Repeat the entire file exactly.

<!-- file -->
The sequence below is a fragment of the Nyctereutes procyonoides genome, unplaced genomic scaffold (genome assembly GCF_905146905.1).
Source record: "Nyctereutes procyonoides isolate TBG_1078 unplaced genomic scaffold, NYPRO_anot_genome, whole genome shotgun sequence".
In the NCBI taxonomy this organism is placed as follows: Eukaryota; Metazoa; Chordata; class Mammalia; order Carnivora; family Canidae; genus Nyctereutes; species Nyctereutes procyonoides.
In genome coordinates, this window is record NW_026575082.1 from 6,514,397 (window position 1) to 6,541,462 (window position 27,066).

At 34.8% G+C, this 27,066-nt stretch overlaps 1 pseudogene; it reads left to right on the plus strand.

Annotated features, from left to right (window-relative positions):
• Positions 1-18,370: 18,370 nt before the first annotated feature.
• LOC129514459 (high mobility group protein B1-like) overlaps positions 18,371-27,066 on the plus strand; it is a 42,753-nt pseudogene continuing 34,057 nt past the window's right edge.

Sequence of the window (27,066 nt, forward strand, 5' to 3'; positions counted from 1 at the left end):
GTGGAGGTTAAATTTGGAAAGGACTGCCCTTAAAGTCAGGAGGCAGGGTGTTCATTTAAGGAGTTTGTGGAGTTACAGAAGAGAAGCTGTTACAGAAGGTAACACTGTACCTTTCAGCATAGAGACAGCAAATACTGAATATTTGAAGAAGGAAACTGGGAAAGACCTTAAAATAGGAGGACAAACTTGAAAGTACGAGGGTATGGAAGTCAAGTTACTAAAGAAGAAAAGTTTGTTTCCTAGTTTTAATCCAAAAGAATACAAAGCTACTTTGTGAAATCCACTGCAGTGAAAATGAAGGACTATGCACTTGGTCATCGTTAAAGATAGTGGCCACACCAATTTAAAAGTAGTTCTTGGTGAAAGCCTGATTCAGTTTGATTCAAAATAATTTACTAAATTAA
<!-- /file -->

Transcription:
The sequence below is a fragment of the Nyctereutes procyonoides genome, unplaced genomic scaffold (genome assembly GCF_905146905.1).
Source record: "Nyctereutes procyonoides isolate TBG_1078 unplaced genomic scaffold, NYPRO_anot_genome, whole genome shotgun sequence".
In the NCBI taxonomy this organism is placed as follows: Eukaryota; Metazoa; Chordata; class Mammalia; order Carnivora; family Canidae; genus Nyctereutes; species Nyctereutes procyonoides.
In genome coordinates, this window is record NW_026575082.1 from 6,514,397 (window position 1) to 6,541,462 (window position 27,066).

At 34.8% G+C, this 27,066-nt stretch overlaps 1 pseudogene; it reads left to right on the plus strand.

Annotated features, from left to right (window-relative positions):
• Positions 1-18,370: 18,370 nt before the first annotated feature.
• LOC129514459 (high mobility group protein B1-like) overlaps positions 18,371-27,066 on the plus strand; it is a 42,753-nt pseudogene continuing 34,057 nt past the window's right edge.

Sequence of the window (27,066 nt, forward strand, 5' to 3'; positions counted from 1 at the left end):
GTGGAGGTTAAATTTGGAAAGGACTGCCCTTAAAGTCAGGAGGCAGGGTGTTCATTTAAGGAGTTTGTGGAGTTACAGAAGAGAAGCTGTTACAGAAGGTAACACTGTACCTTTCAGCATAGAGACAGCAAATACTGAATATTTGAAGAAGGAAACTGGGAAAGACCTTAAAATAGGAGGACAAACTTGAAAGTACGAGGGTATGGAAGTCAAGTTACTAAAGAAGAAAAGTTTGTTTCCTAGTTTTAATCCAAAAGAATACAAAGCTACTTTGTGAAATCCACTGCAGTGAAAATGAAGGACTATGCACTTGGTCATCGTTAAAGATAGTGGCCACACCAATTTAAAAGTAGTTCTTGGTGAAAGCCTGATTCAGTTTGATTCAAAATAATTTACTAAATTAA